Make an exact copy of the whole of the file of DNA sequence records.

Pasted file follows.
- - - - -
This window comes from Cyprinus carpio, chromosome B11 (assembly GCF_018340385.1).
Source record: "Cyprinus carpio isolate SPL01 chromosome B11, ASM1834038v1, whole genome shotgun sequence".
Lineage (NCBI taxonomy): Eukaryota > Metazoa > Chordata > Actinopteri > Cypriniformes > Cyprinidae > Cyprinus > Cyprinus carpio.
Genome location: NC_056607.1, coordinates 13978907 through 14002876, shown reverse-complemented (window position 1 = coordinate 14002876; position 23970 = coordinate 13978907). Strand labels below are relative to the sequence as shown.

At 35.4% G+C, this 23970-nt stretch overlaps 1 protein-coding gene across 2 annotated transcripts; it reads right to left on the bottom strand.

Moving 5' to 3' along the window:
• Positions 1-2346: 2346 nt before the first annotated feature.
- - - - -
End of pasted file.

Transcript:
This window comes from Cyprinus carpio, chromosome B11 (assembly GCF_018340385.1).
Source record: "Cyprinus carpio isolate SPL01 chromosome B11, ASM1834038v1, whole genome shotgun sequence".
Lineage (NCBI taxonomy): Eukaryota > Metazoa > Chordata > Actinopteri > Cypriniformes > Cyprinidae > Cyprinus > Cyprinus carpio.
Genome location: NC_056607.1, coordinates 13978907 through 14002876, shown reverse-complemented (window position 1 = coordinate 14002876; position 23970 = coordinate 13978907). Strand labels below are relative to the sequence as shown.

At 35.4% G+C, this 23970-nt stretch overlaps 1 protein-coding gene across 2 annotated transcripts; it reads right to left on the bottom strand.

Moving 5' to 3' along the window:
• Positions 1-2346: 2346 nt before the first annotated feature.